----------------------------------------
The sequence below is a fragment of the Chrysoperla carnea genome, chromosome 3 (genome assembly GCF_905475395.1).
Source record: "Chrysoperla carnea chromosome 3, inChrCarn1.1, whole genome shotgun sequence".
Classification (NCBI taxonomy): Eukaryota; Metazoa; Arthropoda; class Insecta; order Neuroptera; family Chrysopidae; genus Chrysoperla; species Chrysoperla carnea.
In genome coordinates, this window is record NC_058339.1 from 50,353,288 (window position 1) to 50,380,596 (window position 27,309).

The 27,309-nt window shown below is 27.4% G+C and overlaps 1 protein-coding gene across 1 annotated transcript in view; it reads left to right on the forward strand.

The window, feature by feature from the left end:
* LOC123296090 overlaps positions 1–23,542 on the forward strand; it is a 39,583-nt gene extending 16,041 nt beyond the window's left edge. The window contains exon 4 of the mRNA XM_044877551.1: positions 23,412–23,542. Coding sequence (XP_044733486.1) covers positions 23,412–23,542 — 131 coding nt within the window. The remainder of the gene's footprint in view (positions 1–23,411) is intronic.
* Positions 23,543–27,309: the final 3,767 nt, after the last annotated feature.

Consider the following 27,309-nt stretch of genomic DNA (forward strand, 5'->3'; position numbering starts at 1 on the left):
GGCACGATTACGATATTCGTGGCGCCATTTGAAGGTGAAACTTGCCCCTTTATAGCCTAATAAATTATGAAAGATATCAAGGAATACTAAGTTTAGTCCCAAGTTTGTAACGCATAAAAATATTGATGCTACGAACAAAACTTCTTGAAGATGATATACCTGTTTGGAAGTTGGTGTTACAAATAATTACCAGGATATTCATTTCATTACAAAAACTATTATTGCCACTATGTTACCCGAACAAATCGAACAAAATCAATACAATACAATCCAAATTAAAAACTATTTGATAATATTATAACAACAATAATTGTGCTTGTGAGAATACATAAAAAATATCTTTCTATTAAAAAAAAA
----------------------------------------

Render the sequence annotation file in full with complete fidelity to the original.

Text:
The sequence below is a fragment of the Chrysoperla carnea genome, chromosome 3 (genome assembly GCF_905475395.1).
Source record: "Chrysoperla carnea chromosome 3, inChrCarn1.1, whole genome shotgun sequence".
Classification (NCBI taxonomy): Eukaryota; Metazoa; Arthropoda; class Insecta; order Neuroptera; family Chrysopidae; genus Chrysoperla; species Chrysoperla carnea.
In genome coordinates, this window is record NC_058339.1 from 50,353,288 (window position 1) to 50,380,596 (window position 27,309).

The 27,309-nt window shown below is 27.4% G+C and overlaps 1 protein-coding gene across 1 annotated transcript in view; it reads left to right on the forward strand.

The window, feature by feature from the left end:
* LOC123296090 overlaps positions 1–23,542 on the forward strand; it is a 39,583-nt gene extending 16,041 nt beyond the window's left edge. The window contains exon 4 of the mRNA XM_044877551.1: positions 23,412–23,542. Coding sequence (XP_044733486.1) covers positions 23,412–23,542 — 131 coding nt within the window. The remainder of the gene's footprint in view (positions 1–23,411) is intronic.
* Positions 23,543–27,309: the final 3,767 nt, after the last annotated feature.

Consider the following 27,309-nt stretch of genomic DNA (forward strand, 5'->3'; position numbering starts at 1 on the left):
GGCACGATTACGATATTCGTGGCGCCATTTGAAGGTGAAACTTGCCCCTTTATAGCCTAATAAATTATGAAAGATATCAAGGAATACTAAGTTTAGTCCCAAGTTTGTAACGCATAAAAATATTGATGCTACGAACAAAACTTCTTGAAGATGATATACCTGTTTGGAAGTTGGTGTTACAAATAATTACCAGGATATTCATTTCATTACAAAAACTATTATTGCCACTATGTTACCCGAACAAATCGAACAAAATCAATACAATACAATCCAAATTAAAAACTATTTGATAATATTATAACAACAATAATTGTGCTTGTGAGAATACATAAAAAATATCTTTCTATTAAAAAAAAA